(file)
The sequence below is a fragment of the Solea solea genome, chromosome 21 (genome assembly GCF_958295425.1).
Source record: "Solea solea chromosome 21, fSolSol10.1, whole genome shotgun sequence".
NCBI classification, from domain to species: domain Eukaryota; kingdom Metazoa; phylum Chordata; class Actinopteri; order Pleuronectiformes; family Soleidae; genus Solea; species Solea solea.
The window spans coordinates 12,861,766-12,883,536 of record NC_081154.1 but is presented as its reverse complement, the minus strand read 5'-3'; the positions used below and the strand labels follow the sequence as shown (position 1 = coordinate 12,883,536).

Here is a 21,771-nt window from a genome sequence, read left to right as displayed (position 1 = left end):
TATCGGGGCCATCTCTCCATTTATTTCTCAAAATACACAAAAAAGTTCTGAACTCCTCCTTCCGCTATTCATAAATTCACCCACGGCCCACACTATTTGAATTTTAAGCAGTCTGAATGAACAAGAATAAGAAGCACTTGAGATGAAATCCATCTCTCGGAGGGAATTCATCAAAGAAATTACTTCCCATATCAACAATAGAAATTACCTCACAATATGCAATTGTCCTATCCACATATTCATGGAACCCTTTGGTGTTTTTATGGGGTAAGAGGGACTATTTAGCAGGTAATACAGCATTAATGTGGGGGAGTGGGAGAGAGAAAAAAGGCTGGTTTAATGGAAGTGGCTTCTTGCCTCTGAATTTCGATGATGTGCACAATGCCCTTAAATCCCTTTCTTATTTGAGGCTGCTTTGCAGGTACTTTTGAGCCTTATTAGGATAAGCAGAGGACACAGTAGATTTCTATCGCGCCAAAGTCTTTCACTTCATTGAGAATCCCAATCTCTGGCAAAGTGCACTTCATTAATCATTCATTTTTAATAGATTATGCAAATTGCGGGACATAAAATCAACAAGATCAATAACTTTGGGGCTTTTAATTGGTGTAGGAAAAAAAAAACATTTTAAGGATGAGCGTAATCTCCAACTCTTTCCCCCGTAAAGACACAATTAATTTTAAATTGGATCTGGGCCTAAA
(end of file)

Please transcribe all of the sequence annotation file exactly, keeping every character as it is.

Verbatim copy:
The sequence below is a fragment of the Solea solea genome, chromosome 21 (genome assembly GCF_958295425.1).
Source record: "Solea solea chromosome 21, fSolSol10.1, whole genome shotgun sequence".
NCBI classification, from domain to species: domain Eukaryota; kingdom Metazoa; phylum Chordata; class Actinopteri; order Pleuronectiformes; family Soleidae; genus Solea; species Solea solea.
The window spans coordinates 12,861,766-12,883,536 of record NC_081154.1 but is presented as its reverse complement, the minus strand read 5'-3'; the positions used below and the strand labels follow the sequence as shown (position 1 = coordinate 12,883,536).

Here is a 21,771-nt window from a genome sequence, read left to right as displayed (position 1 = left end):
TATCGGGGCCATCTCTCCATTTATTTCTCAAAATACACAAAAAAGTTCTGAACTCCTCCTTCCGCTATTCATAAATTCACCCACGGCCCACACTATTTGAATTTTAAGCAGTCTGAATGAACAAGAATAAGAAGCACTTGAGATGAAATCCATCTCTCGGAGGGAATTCATCAAAGAAATTACTTCCCATATCAACAATAGAAATTACCTCACAATATGCAATTGTCCTATCCACATATTCATGGAACCCTTTGGTGTTTTTATGGGGTAAGAGGGACTATTTAGCAGGTAATACAGCATTAATGTGGGGGAGTGGGAGAGAGAAAAAAGGCTGGTTTAATGGAAGTGGCTTCTTGCCTCTGAATTTCGATGATGTGCACAATGCCCTTAAATCCCTTTCTTATTTGAGGCTGCTTTGCAGGTACTTTTGAGCCTTATTAGGATAAGCAGAGGACACAGTAGATTTCTATCGCGCCAAAGTCTTTCACTTCATTGAGAATCCCAATCTCTGGCAAAGTGCACTTCATTAATCATTCATTTTTAATAGATTATGCAAATTGCGGGACATAAAATCAACAAGATCAATAACTTTGGGGCTTTTAATTGGTGTAGGAAAAAAAAAACATTTTAAGGATGAGCGTAATCTCCAACTCTTTCCCCCGTAAAGACACAATTAATTTTAAATTGGATCTGGGCCTAAA